While Apple and Qualcomm’s ongoing legal battles rage on, the San Diego, California-based chip-maker this week filed yet another motion seeking documentation from rival chip-maker, Intel, regarding the design of its cellular modems in some iPhone and iPad models.
Specifically, in a motion filed with the U.S. District Court for the Northern District of California on July 27 by Qualcomm’s legal team, the Snapdragon-maker accused Intel of dragging its feet in procuring the aforementioned documents, which Intel allegedly agreed to provide earlier this year, according to a report published by The Register.
In the motion, Qualcomm noted that it asked Intel to provide “documents and testimony” relating to its iPhone components (i.e., modems) which may be “functionally relevant” to the company’s ongoing patent infringement proceedings against Apple.
“While the parties reached an agreement on document production, Intel reneged on that agreement,” Qualcomm asserts, noting that after a number of subsequent meetings and communications with Intel, the company “appeared willing to cooperate” on the matter as recently as May 18 — though the Santa Clara, California-based chip-maker is said to have gone “back on its word” after failing to produce the documentation, now two months later.
The documents and testimony requested relate specifically to Intel’s “radio-based components used, or planned for use, in Apple’s mobile devices from 2016 to 2018.”
While Intel has supposedly produced this documentation for its components used in Apple’s 2016 and 2017 iDevices, the company is being accused of failing to provide similar details for the components it plans to use in Apple’s 2018 hardware.
Intel won the entirety of Apple’s 2018 iPhone and iPad modem orders as a direct result of the iPhone-maker’s ongoing legal conflict with Qualcomm. It’s unclear if and when Apple may resume using Qualcomm’s modems and chips in its devices.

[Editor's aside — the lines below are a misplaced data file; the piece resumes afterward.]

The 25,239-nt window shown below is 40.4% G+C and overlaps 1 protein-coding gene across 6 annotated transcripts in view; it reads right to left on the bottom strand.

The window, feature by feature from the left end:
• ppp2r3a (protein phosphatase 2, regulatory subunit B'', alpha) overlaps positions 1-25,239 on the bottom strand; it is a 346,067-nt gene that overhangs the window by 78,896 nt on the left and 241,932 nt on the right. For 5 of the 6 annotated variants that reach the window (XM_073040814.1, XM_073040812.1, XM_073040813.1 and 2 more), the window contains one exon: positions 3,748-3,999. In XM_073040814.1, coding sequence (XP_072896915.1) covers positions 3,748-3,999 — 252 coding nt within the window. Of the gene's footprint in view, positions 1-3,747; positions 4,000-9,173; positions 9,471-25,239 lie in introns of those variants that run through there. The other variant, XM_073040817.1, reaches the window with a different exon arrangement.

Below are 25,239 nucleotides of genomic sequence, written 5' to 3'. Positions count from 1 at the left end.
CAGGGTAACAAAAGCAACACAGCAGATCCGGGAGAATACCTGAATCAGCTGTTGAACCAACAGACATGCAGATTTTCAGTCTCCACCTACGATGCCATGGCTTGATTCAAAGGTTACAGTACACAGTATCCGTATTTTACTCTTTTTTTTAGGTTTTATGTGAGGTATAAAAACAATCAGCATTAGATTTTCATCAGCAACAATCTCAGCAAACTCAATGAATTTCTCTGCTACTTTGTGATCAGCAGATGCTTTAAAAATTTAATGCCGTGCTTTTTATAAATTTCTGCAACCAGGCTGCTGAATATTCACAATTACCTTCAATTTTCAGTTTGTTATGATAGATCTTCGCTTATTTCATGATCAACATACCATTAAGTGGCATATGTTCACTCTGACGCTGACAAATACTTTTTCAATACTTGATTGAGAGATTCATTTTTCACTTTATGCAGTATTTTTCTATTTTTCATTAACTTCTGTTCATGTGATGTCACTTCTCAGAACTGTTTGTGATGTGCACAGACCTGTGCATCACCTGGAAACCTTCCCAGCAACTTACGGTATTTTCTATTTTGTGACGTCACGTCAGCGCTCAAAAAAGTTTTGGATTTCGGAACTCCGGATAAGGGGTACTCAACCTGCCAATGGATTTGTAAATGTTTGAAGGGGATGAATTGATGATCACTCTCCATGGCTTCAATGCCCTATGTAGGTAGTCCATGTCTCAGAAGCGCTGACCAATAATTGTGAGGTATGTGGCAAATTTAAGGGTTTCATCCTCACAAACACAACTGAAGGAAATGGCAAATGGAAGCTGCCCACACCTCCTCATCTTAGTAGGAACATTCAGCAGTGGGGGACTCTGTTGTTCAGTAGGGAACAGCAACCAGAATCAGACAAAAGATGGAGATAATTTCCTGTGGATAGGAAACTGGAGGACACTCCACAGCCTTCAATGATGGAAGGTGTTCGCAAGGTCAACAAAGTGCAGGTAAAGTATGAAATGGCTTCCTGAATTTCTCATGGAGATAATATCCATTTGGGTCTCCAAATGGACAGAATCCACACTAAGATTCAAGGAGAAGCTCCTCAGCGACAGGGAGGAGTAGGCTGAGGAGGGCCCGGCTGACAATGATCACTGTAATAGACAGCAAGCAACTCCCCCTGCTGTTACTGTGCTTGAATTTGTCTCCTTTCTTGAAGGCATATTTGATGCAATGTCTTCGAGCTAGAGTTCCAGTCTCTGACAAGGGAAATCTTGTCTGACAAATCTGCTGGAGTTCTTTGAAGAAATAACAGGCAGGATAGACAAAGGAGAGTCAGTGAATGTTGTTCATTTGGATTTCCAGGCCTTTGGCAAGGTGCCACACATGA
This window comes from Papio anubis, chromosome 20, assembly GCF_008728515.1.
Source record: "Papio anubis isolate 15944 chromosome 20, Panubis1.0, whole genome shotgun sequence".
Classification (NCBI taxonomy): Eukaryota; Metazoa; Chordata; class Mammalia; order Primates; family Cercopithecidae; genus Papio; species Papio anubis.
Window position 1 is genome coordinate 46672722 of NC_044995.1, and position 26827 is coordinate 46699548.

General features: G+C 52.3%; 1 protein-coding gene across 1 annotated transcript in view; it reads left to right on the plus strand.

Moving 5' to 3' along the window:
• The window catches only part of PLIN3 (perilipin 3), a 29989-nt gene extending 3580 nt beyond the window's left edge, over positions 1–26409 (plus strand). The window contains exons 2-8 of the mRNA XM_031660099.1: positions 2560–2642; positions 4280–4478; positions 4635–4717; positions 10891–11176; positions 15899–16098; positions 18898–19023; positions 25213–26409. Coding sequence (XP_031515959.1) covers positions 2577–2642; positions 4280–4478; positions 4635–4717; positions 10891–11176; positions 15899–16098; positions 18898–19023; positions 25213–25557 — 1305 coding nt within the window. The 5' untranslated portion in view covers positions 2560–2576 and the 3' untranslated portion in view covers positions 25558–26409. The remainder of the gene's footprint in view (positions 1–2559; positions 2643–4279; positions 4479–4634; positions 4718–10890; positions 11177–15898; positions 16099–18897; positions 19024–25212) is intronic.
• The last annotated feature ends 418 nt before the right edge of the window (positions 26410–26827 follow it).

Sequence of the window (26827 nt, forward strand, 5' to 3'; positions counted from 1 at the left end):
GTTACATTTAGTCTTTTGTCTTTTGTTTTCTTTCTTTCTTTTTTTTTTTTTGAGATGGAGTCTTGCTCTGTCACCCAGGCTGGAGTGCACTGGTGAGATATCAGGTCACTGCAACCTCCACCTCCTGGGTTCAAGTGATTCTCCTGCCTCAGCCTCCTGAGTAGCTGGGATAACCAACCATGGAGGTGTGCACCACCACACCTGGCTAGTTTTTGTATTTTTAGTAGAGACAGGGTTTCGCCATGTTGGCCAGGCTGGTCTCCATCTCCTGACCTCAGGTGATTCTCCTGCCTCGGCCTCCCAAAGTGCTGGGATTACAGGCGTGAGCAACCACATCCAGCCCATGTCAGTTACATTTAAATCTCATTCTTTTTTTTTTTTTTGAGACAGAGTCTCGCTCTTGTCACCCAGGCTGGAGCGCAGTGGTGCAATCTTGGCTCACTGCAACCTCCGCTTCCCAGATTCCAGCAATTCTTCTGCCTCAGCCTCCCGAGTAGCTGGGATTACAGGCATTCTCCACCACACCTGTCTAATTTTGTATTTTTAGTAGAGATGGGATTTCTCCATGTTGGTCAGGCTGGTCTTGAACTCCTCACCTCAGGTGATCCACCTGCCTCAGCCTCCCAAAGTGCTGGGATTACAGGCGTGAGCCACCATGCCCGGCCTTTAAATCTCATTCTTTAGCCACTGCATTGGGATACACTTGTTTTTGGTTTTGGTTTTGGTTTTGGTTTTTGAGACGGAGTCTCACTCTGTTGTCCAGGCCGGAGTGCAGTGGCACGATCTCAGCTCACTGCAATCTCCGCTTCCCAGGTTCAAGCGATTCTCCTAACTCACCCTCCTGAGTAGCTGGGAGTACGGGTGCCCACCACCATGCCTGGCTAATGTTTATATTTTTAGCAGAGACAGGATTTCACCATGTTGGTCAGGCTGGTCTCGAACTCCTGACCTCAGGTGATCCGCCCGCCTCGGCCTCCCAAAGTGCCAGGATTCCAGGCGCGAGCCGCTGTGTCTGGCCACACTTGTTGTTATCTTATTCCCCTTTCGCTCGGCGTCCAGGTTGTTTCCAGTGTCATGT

Another Qualcomm complaint, meanwhile, accuses Intel of refusing to comply with an “associated subpoena for a deposition about the components.” According to court documents, Intel’s legal team noted such a demand would be “burdensome” given that some of the people Qualcomm is seeking to depose live abroad.
Ultimately, however, Intel argues that it can’t yet provide Qualcomm with its 2018 component data because it relates to “future, unreleased products,” including Apple’s upcoming iPhone and iPad Pro models expected this fall. Qualcomm has cried foul over such claims, though, pointing out in its filing how “There is nothing future, hidden, or speculative about Intel’s 2018 RF components about which Qualcomm seeks discovery.” Qualcomm cites how Intel has previously published similar information prior to a commercial product launch.
This week’s filing is merely the latest in a string of ongoing disputes between Apple and Qualcomm relating to the chip-maker’s modems, the royalties paid on them, and its highly-disputed monopolization of the mobile chip market — among other patent and intellectual property disputes. To catch up on all the latest in Apple vs. Qualcomm, be sure to check out some of our previous coverage.